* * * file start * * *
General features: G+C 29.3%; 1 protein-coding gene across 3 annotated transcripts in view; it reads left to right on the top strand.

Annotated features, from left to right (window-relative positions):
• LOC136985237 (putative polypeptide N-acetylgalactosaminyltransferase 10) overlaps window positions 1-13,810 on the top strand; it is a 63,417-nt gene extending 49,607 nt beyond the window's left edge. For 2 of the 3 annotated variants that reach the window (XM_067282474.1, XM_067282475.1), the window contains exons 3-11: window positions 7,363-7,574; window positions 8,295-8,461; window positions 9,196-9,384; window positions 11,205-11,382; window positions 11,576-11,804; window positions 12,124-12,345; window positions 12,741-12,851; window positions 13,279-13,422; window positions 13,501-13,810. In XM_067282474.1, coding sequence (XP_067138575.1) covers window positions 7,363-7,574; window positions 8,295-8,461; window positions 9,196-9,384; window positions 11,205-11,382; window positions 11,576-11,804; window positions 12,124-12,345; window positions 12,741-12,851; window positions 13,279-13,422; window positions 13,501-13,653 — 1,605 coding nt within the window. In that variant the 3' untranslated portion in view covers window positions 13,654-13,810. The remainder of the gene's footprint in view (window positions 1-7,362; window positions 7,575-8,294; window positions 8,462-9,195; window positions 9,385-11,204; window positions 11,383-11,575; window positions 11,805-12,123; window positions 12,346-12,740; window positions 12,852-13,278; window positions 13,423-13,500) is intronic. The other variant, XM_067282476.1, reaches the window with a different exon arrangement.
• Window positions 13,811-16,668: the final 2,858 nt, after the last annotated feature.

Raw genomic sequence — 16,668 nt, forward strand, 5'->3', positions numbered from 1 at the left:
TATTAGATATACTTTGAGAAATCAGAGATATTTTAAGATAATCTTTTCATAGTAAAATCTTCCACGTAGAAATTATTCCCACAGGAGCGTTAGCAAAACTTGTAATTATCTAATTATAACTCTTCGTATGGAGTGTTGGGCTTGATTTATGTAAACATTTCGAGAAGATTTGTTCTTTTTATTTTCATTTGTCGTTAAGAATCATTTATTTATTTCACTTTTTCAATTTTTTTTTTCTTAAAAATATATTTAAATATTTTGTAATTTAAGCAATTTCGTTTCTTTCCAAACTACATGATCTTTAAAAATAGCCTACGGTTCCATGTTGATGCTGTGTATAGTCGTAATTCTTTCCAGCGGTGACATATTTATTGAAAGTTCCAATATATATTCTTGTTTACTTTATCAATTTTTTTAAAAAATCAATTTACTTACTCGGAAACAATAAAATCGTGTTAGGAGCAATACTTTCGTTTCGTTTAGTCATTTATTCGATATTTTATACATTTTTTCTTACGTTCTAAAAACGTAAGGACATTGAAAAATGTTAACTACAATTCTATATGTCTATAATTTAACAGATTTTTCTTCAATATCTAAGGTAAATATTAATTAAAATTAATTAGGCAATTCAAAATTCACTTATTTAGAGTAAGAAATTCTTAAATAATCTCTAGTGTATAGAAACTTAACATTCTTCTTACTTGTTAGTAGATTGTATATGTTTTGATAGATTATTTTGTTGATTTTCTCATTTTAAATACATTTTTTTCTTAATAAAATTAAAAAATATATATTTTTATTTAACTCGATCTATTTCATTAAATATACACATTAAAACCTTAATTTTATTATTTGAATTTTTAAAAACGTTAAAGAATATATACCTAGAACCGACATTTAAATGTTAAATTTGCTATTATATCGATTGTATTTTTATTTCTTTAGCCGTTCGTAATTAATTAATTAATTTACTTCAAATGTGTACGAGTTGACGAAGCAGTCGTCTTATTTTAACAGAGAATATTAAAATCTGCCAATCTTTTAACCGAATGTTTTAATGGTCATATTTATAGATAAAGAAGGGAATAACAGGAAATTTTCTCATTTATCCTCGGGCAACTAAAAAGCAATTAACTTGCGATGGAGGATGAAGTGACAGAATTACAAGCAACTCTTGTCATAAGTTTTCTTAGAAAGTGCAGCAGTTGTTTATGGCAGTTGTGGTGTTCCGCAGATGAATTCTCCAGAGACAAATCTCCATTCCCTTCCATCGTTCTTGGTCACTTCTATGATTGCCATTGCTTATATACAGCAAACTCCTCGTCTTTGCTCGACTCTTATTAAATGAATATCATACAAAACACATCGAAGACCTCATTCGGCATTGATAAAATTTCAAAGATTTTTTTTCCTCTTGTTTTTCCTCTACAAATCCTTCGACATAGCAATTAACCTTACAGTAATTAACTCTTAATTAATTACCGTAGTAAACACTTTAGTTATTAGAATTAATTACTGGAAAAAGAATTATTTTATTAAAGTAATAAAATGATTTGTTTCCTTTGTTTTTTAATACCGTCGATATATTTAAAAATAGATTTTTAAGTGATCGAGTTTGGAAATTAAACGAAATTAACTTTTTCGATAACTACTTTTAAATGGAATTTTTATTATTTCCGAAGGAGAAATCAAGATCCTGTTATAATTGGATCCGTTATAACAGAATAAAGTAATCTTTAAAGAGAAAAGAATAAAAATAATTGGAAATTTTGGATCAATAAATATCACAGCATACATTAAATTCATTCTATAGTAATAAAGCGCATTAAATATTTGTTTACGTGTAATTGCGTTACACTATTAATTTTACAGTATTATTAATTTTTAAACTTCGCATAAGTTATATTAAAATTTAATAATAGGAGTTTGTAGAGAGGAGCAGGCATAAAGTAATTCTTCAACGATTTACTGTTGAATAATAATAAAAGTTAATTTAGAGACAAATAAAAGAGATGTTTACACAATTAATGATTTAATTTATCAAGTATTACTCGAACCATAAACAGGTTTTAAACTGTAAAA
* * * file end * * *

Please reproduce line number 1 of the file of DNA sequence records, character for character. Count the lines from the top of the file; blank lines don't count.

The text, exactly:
General features: G+C 29.3%; 1 protein-coding gene across 3 annotated transcripts in view; it reads left to right on the top strand.